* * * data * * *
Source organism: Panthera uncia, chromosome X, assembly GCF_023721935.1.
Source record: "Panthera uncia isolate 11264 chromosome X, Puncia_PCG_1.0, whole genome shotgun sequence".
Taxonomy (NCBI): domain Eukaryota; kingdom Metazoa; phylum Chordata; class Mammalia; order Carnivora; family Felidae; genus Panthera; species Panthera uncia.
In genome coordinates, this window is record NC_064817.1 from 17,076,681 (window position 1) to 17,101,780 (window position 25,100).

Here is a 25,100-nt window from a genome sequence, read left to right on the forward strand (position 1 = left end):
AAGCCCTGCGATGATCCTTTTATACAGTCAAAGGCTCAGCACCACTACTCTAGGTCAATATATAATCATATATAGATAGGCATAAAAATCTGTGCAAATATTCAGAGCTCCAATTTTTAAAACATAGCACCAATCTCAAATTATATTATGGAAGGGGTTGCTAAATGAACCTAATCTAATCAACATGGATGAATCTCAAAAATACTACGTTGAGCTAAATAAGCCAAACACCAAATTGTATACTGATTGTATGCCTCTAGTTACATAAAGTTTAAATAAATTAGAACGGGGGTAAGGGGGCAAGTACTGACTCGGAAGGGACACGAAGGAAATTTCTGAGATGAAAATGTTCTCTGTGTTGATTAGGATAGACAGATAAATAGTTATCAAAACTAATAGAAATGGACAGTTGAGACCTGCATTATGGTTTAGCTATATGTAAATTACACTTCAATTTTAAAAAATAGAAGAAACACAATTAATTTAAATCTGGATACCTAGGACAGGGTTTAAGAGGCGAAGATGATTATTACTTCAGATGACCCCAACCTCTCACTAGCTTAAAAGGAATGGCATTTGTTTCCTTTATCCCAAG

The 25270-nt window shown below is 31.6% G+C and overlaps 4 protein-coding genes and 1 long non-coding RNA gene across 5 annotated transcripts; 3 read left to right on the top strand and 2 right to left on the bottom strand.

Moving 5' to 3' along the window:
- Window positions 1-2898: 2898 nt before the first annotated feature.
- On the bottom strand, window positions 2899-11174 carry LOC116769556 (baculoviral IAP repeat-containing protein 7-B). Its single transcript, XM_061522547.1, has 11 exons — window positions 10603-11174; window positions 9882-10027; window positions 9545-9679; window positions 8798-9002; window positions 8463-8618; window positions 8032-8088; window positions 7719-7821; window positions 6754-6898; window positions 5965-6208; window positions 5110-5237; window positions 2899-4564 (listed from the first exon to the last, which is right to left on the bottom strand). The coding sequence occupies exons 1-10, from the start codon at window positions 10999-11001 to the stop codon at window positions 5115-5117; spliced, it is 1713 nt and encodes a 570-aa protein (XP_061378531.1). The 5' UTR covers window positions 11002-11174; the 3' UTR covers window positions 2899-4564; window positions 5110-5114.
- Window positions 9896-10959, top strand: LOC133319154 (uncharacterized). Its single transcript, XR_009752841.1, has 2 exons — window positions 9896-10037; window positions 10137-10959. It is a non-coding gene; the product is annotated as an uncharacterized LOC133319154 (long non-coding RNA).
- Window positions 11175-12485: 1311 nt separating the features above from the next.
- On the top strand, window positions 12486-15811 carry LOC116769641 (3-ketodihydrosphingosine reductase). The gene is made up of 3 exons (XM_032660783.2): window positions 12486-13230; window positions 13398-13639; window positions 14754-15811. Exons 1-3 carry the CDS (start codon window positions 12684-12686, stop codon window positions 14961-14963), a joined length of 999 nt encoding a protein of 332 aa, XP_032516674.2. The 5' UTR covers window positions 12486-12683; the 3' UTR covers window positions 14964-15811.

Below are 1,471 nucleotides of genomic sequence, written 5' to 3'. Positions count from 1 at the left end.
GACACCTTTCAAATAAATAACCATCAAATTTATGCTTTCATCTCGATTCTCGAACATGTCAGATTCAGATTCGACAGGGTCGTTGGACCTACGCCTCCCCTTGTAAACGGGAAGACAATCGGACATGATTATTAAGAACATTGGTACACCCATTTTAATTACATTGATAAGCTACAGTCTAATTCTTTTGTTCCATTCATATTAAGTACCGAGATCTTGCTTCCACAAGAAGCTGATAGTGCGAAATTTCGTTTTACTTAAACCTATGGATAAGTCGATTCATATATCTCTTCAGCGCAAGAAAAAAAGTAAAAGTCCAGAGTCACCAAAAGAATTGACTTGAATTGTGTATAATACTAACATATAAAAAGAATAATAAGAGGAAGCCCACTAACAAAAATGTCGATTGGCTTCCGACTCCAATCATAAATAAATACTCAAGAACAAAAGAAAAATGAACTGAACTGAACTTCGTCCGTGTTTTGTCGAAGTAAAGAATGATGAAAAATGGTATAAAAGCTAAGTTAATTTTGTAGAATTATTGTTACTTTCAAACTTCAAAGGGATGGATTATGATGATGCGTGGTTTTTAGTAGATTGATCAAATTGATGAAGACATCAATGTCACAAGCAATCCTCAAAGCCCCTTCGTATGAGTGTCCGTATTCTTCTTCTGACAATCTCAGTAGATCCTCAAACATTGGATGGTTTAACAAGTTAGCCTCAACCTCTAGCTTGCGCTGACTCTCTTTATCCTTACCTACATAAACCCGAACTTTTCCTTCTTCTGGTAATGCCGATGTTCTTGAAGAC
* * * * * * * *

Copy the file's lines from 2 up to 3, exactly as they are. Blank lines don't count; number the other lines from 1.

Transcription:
Source record: "Panthera uncia isolate 11264 chromosome X, Puncia_PCG_1.0, whole genome shotgun sequence".
Taxonomy (NCBI): domain Eukaryota; kingdom Metazoa; phylum Chordata; class Mammalia; order Carnivora; family Felidae; genus Panthera; species Panthera uncia.